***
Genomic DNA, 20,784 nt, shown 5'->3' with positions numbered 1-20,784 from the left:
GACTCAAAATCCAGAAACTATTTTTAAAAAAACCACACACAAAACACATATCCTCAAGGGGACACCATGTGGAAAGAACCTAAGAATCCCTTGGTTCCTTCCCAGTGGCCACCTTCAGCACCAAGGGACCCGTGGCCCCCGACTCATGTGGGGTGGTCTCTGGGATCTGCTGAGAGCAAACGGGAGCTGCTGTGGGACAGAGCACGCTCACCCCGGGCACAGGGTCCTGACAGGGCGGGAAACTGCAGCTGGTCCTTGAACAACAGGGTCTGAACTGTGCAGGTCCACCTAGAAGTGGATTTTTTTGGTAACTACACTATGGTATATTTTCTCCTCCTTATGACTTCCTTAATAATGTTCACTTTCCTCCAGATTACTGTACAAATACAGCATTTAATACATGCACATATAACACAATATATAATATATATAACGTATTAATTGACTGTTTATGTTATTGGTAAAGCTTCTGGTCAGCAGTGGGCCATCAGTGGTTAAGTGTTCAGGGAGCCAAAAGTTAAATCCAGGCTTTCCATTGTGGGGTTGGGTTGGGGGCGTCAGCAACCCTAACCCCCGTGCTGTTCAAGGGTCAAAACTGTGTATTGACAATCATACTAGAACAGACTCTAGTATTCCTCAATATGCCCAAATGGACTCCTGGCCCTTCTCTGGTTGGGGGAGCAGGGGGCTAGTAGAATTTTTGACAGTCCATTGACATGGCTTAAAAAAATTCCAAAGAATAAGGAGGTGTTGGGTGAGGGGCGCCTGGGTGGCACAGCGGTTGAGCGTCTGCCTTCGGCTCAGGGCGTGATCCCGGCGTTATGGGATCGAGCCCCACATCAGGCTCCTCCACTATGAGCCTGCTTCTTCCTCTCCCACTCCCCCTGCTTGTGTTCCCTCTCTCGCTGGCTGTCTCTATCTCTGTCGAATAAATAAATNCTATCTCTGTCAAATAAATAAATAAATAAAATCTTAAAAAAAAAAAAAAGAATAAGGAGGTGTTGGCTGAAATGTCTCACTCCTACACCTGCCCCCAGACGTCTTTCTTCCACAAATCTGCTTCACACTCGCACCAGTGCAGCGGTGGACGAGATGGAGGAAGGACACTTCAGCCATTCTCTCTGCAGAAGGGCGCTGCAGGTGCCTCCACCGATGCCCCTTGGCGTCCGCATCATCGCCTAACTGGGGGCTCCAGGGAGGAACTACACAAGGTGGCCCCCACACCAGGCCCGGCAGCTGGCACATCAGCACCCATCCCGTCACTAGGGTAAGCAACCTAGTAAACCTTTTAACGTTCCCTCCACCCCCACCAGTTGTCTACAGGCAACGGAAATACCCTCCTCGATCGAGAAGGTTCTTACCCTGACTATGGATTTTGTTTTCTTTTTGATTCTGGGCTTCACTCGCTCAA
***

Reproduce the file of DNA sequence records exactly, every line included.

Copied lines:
Genomic DNA, 20,784 nt, shown 5'->3' with positions numbered 1-20,784 from the left:
GACTCAAAATCCAGAAACTATTTTTAAAAAAACCACACACAAAACACATATCCTCAAGGGGACACCATGTGGAAAGAACCTAAGAATCCCTTGGTTCCTTCCCAGTGGCCACCTTCAGCACCAAGGGACCCGTGGCCCCCGACTCATGTGGGGTGGTCTCTGGGATCTGCTGAGAGCAAACGGGAGCTGCTGTGGGACAGAGCACGCTCACCCCGGGCACAGGGTCCTGACAGGGCGGGAAACTGCAGCTGGTCCTTGAACAACAGGGTCTGAACTGTGCAGGTCCACCTAGAAGTGGATTTTTTTGGTAACTACACTATGGTATATTTTCTCCTCCTTATGACTTCCTTAATAATGTTCACTTTCCTCCAGATTACTGTACAAATACAGCATTTAATACATGCACATATAACACAATATATAATATATATAACGTATTAATTGACTGTTTATGTTATTGGTAAAGCTTCTGGTCAGCAGTGGGCCATCAGTGGTTAAGTGTTCAGGGAGCCAAAAGTTAAATCCAGGCTTTCCATTGTGGGGTTGGGTTGGGGGCGTCAGCAACCCTAACCCCCGTGCTGTTCAAGGGTCAAAACTGTGTATTGACAATCATACTAGAACAGACTCTAGTATTCCTCAATATGCCCAAATGGACTCCTGGCCCTTCTCTGGTTGGGGGAGCAGGGGGCTAGTAGAATTTTTGACAGTCCATTGACATGGCTTAAAAAAATTCCAAAGAATAAGGAGGTGTTGGGTGAGGGGCGCCTGGGTGGCACAGCGGTTGAGCGTCTGCCTTCGGCTCAGGGCGTGATCCCGGCGTTATGGGATCGAGCCCCACATCAGGCTCCTCCACTATGAGCCTGCTTCTTCCTCTCCCACTCCCCCTGCTTGTGTTCCCTCTCTCGCTGGCTGTCTCTATCTCTGTCGAATAAATAAATNCTATCTCTGTCAAATAAATAAATAAATAAAATCTTAAAAAAAAAAAAAAGAATAAGGAGGTGTTGGCTGAAATGTCTCACTCCTACACCTGCCCCCAGACGTCTTTCTTCCACAAATCTGCTTCACACTCGCACCAGTGCAGCGGTGGACGAGATGGAGGAAGGACACTTCAGCCATTCTCTCTGCAGAAGGGCGCTGCAGGTGCCTCCACCGATGCCCCTTGGCGTCCGCATCATCGCCTAACTGGGGGCTCCAGGGAGGAACTACACAAGGTGGCCCCCACACCAGGCCCGGCAGCTGGCACATCAGCACCCATCCCGTCACTAGGGTAAGCAACCTAGTAAACCTTTTAACGTTCCCTCCACCCCCACCAGTTGTCTACAGGCAACGGAAATACCCTCCTCGATCGAGAAGGTTCTTACCCTGACTATGGATTTTGTTTTCTTTTTGATTCTGGGCTTCACTCGCTCAA